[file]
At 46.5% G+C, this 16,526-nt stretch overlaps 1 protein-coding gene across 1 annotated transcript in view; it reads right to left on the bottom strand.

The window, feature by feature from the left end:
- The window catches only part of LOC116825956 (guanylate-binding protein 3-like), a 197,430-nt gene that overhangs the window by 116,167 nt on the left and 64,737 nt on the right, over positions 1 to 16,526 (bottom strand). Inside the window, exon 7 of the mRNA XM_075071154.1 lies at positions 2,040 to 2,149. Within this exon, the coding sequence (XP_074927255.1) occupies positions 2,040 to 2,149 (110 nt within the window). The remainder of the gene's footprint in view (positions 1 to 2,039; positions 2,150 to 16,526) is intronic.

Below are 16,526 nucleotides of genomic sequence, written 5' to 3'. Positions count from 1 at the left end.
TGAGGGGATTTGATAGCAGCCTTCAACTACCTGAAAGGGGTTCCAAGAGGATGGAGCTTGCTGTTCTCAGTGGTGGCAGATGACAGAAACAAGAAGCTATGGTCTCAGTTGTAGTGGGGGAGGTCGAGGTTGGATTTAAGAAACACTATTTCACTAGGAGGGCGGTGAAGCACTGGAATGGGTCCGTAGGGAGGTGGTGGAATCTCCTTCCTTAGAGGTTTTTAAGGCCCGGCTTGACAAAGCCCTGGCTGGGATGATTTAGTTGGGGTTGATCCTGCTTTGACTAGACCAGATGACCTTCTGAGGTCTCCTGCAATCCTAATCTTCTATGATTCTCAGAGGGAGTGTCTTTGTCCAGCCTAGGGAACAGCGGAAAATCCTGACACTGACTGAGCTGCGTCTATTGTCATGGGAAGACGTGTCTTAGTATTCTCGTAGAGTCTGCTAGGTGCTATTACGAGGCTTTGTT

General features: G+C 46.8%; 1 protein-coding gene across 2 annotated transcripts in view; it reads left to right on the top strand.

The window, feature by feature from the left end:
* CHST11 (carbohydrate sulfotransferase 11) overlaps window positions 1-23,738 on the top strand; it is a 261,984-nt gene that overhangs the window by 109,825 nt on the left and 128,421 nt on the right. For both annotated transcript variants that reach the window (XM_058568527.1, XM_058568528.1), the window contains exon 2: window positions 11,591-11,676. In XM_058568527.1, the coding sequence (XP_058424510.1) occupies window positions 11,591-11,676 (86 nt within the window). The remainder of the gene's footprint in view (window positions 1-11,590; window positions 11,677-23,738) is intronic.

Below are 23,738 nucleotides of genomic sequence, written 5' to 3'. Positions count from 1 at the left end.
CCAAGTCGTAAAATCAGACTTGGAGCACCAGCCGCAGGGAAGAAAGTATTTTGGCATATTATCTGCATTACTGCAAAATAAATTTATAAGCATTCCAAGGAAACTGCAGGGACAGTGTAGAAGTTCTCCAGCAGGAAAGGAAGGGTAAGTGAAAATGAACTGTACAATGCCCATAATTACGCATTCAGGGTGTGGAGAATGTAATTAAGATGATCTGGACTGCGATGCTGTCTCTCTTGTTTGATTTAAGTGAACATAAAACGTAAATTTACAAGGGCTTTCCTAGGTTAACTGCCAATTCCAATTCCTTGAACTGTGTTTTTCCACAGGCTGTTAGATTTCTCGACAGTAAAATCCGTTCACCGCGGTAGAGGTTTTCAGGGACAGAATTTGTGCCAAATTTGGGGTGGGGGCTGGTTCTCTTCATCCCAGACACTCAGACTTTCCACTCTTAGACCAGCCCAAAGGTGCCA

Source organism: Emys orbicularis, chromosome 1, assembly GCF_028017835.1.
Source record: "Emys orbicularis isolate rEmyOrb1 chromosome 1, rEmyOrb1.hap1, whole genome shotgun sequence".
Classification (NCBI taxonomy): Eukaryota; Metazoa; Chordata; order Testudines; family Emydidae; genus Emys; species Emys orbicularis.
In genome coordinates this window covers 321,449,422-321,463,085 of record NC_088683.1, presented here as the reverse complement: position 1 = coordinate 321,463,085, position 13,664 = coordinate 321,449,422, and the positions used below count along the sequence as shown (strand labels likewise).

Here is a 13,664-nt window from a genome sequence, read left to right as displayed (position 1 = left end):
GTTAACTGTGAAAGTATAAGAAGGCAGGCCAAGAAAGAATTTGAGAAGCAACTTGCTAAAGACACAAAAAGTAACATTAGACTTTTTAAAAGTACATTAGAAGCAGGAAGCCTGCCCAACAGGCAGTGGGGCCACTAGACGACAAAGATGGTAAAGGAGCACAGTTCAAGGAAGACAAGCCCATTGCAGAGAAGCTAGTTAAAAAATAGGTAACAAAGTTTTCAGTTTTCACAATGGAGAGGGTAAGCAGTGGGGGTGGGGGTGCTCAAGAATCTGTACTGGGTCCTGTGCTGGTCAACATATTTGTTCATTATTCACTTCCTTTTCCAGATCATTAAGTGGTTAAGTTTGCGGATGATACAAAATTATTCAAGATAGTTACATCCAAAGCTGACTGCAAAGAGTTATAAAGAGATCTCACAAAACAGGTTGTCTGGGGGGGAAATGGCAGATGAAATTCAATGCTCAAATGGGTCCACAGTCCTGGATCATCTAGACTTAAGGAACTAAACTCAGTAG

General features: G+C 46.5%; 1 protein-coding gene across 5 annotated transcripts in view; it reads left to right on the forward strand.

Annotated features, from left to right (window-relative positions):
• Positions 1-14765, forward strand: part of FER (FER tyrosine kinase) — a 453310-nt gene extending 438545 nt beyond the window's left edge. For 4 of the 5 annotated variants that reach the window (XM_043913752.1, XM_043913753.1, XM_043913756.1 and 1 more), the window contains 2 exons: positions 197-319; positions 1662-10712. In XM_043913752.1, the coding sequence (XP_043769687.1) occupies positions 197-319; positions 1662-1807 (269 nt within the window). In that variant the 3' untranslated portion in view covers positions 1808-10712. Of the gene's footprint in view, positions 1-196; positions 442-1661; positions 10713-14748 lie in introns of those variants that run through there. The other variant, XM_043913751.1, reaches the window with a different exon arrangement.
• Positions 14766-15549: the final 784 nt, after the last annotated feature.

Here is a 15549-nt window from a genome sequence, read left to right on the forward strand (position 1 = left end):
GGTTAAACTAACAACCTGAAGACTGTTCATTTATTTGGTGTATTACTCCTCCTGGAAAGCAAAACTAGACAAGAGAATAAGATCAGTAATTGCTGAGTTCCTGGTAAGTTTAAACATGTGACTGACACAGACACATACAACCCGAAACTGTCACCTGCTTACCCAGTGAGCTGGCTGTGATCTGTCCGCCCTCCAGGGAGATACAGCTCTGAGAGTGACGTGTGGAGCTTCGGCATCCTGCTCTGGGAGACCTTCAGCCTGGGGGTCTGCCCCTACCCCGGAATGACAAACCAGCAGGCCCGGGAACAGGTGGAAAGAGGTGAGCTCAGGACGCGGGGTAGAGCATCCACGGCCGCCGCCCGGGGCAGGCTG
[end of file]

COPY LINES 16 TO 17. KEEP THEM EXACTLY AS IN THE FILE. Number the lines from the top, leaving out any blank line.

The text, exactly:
GTTAACTGTGAAAGTATAAGAAGGCAGGCCAAGAAAGAATTTGAGAAGCAACTTGCTAAAGACACAAAAAGTAACATTAGACTTTTTAAAAGTACATTAGAAGCAGGAAGCCTGCCCAACAGGCAGTGGGGCCACTAGACGACAAAGATGGTAAAGGAGCACAGTTCAAGGAAGACAAGCCCATTGCAGAGAAGCTAGTTAAAAAATAGGTAACAAAGTTTTCAGTTTTCACAATGGAGAGGGTAAGCAGTGGGGGTGGGGGTGCTCAAGAATCTGTACTGGGTCCTGTGCTGGTCAACATATTTGTTCATTATTCACTTCCTTTTCCAGATCATTAAGTGGTTAAGTTTGCGGATGATACAAAATTATTCAAGATAGTTACATCCAAAGCTGACTGCAAAGAGTTATAAAGAGATCTCACAAAACAGGTTGTCTGGGGGGGAAATGGCAGATGAAATTCAATGCTCAAATGGGTCCACAGTCCTGGATCATCTAGACTTAAGGAACTAAACTCAGTAG

General features: G+C 46.5%; 1 protein-coding gene across 5 annotated transcripts in view; it reads left to right on the forward strand.